Under federal regulations, government healthcare programs like Medicare and Medicaid are only available to cover end-of-life services once a patient has reached a terminal point in their illness or injury. Unlike curative care, palliative care is only designed to make a patient more comfortable. Program regulations state that curative methods should not be used for patients receiving hospice services.
In a recent settlement from Phoenix, Arizona, Serenity Hospice and Palliative Care settled with the Department of Justice amid allegations that it wrongfully billed for hospice services despite findings that patients were not actually terminal. As a result of the settlement, the program and its director accepted a punitive measure effectively banning the center from participation in Medicare and Medicaid for a period of five years.
This case was originally filed in 2014 by the former clinical director of the facility. In exchange for her willingness to expose the fraud, she will receive $440,000 from the settlement.
Allegations against Serenity
According to the whistleblower’s allegations, Serenity Hospice instructed staff members to flag hospice center referrals from a specific area healthcare provider known as CareMore. CareMore patients were almost always admitted as palliative care patients regardless of the status of their medical conditions and regardless of whether end-of-life treatment was appropriate in their situations. In exchange, Serenity’s founder and former president, Ruth Siegel, allegedly treated CareMore staff to lavish trips, concerts, and entertainment.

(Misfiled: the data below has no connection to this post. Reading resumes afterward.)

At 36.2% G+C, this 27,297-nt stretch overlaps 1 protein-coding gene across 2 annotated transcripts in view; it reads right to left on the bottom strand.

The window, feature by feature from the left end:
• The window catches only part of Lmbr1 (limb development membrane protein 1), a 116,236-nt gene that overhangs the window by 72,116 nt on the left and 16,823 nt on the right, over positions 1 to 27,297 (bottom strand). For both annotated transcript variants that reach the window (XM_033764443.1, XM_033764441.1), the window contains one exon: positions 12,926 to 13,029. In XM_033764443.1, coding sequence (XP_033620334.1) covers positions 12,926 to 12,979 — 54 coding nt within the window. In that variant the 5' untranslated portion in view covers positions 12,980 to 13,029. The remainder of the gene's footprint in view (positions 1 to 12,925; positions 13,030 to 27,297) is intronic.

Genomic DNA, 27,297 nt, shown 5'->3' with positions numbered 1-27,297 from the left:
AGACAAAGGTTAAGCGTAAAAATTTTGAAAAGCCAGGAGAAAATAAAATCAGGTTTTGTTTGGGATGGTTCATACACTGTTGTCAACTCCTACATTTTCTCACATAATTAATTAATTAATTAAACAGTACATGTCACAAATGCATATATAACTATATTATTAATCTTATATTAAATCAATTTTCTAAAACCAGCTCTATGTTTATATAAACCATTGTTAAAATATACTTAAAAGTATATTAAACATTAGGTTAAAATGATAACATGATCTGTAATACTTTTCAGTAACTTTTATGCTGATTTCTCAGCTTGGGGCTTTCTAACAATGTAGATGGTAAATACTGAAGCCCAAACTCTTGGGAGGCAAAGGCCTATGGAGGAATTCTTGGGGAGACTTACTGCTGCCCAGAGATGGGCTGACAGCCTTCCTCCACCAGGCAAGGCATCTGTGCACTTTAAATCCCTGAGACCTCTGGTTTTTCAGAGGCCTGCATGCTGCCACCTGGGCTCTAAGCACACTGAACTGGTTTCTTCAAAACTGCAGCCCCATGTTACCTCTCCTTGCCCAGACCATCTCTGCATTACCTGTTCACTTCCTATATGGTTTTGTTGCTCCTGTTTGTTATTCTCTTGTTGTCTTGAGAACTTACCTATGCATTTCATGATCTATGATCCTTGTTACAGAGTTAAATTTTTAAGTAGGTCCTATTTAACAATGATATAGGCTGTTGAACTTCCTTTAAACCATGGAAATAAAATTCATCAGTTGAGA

The complaint further alleged that Serenity suspended unsuspecting patients’ curative care and administered therapeutic palliative care instead. Upon review of 15 randomly selected patient files, investigators concluded that many were not suffering from a terminal illness at the time of their admittance and were not considered to have six months or less to live – a requisite for coverage under Medicare or Medicaid.
The Department of Health and Human Services said in a statement, “Hospice providers and executives that seek to boost profits by providing hospice services to Medicare beneficiaries whose medical condition does not warrant hospice care compromise both the health of their patients as well as the integrity of Medicare.”
Siegel will personally pay $1 million to the federal government, and Serenity will forward the remaining $1.2 million. While Serenity has not admitted any liability or wrongdoing in the matter, its spokesperson recently stated, “The bottom line is we chose to settle so we can get back to what we do best, which is hospice work.”
Contact Berger Montague today
If you are considering a False Claims Act lawsuit and would like to discuss your options, please do not hesitate to contact Berger Montague, P.C. today.